Zoning Rules!: The Economics of Land Use Regulation by William A. Fischel

Zoning Rules!: The Economics of Land Use Regulation by William A. Fischel

Author:William A. Fischel [Fischel, William A.]
Language: eng
Format: epub
Publisher: Lincoln Institute of Land Policy
Published: 0101-01-01T00:00:00+00:00

5.23 California Freeway Revolts Sunk the Growth Machine

It is not my contention that opposition to freeways was the sole source of the sudden rise in urban environmentalism and opposition to suburban growth in the 1970s. The passage of national environmental legislation in 1970 and its enthusiastic seconding by the judiciary were occasioned by many events. And freeway revolts were just one example of the empowerment of protest groups. The baby boom generation was coming of age and had experienced models of protest from the civil rights movement and opposition to the Vietnam War. Freeway revolts were further manifestations of the same distrust of government authority.

An article in the Journal of Urban History by Louise Dyble (2007) described the process by which Marin County, which lies at the north end of the Golden Gate Bridge from San Francisco, became one of the earliest and most durable examples of growth control in the nation. California highway builders saw the federal 1956 interstate highway program as an opportunity to build new bridges and freeways into the county, whose sole direct road connection with San Francisco was (and still is) the Golden Gate Bridge, built in the 1930s. With the initial and enthusiastic support of a majority of Marin County’s elected officials, highway officials proposed several new routes that would improve commuter access to San Francisco and the East Bay and at the same time open up Marin’s undeveloped area along the Pacific Ocean to recreational users.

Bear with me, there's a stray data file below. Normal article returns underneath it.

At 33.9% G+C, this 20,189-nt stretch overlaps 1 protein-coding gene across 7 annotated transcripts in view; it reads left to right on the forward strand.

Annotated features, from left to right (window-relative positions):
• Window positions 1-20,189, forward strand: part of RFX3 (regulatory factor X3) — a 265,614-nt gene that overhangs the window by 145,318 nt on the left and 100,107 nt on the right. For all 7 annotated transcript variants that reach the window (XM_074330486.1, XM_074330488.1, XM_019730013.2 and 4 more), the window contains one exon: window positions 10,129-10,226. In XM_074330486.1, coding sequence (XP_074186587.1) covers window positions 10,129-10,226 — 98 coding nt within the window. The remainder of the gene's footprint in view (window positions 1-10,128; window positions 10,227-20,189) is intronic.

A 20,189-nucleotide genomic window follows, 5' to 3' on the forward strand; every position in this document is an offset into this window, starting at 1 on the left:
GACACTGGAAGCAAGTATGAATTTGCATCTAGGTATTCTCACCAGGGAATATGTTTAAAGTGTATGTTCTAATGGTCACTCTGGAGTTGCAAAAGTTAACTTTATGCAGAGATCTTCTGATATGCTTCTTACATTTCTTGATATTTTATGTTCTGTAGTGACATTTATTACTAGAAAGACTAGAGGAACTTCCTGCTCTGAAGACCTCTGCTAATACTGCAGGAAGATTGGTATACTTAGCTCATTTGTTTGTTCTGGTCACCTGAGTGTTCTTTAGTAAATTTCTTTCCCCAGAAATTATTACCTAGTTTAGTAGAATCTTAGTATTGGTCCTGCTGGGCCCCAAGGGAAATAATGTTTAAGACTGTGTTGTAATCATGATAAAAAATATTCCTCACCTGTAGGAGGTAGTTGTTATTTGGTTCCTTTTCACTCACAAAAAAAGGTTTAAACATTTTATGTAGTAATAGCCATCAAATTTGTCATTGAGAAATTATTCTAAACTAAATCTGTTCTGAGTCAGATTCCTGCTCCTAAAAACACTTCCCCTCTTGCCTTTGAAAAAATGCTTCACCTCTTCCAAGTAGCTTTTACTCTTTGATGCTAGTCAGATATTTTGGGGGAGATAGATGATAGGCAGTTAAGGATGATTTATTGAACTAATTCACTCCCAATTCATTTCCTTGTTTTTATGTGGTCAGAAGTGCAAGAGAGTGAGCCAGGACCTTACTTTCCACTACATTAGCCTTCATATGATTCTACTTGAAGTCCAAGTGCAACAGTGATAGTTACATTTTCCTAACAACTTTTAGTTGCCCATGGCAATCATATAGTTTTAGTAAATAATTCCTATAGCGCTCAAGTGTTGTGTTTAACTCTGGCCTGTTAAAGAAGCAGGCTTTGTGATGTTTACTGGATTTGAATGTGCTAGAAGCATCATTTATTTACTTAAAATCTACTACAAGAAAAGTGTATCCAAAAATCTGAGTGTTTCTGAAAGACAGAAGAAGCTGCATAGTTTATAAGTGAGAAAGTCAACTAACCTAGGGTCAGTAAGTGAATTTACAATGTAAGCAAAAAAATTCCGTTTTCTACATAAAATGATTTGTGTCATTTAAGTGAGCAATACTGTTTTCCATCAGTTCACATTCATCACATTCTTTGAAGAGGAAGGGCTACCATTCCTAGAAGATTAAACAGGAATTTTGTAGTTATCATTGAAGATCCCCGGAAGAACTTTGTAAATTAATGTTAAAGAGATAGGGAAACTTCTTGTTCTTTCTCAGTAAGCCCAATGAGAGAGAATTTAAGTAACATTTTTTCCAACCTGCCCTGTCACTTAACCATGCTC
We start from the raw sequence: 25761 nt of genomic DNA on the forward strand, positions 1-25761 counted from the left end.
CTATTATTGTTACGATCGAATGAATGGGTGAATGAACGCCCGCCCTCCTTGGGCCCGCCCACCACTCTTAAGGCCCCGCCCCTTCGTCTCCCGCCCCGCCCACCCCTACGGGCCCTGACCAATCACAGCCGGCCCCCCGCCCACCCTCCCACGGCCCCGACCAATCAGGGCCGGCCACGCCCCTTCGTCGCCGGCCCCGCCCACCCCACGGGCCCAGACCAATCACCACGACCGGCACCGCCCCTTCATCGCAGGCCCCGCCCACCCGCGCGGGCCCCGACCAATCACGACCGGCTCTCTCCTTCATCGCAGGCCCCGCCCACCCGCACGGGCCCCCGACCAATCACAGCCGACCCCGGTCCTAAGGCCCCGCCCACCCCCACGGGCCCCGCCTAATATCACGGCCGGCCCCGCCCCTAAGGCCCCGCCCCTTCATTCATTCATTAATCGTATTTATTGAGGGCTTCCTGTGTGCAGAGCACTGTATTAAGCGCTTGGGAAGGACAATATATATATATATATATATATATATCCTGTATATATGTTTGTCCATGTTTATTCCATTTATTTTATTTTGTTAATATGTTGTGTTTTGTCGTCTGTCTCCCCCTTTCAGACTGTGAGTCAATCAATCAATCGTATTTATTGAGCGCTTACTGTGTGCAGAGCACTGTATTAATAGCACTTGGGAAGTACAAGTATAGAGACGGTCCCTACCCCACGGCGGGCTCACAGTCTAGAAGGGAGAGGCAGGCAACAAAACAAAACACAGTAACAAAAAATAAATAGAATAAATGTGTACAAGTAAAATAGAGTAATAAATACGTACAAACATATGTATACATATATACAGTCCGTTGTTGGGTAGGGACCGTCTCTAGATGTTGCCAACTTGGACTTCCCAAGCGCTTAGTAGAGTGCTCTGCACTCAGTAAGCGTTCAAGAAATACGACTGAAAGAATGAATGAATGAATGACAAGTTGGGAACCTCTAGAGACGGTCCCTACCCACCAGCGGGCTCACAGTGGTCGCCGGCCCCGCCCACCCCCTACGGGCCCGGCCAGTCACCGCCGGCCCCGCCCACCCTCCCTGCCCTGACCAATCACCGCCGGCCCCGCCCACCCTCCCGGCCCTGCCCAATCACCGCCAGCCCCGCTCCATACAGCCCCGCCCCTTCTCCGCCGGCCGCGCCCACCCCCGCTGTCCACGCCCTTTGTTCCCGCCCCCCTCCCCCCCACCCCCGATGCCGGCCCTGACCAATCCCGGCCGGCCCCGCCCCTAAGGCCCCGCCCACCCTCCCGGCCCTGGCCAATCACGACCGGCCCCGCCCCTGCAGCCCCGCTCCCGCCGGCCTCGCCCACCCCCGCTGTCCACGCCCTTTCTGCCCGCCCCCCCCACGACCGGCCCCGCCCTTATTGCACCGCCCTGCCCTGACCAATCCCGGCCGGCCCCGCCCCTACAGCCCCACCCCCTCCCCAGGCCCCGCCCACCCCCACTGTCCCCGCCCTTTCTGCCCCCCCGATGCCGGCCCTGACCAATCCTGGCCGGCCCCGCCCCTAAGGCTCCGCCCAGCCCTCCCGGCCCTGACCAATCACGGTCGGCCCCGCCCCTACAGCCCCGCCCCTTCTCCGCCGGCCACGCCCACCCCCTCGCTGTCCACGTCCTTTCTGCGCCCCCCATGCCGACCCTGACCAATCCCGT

The proposed highways generated unanticipated opposition. After a number of noisy public hearings, state officials backed away from their plans. Professor Dyble did not end the story there, however. After recounting the rout of the highway officials, she went on to describe how the new coalition of anti-highway groups became a permanent force in Marin County politics:


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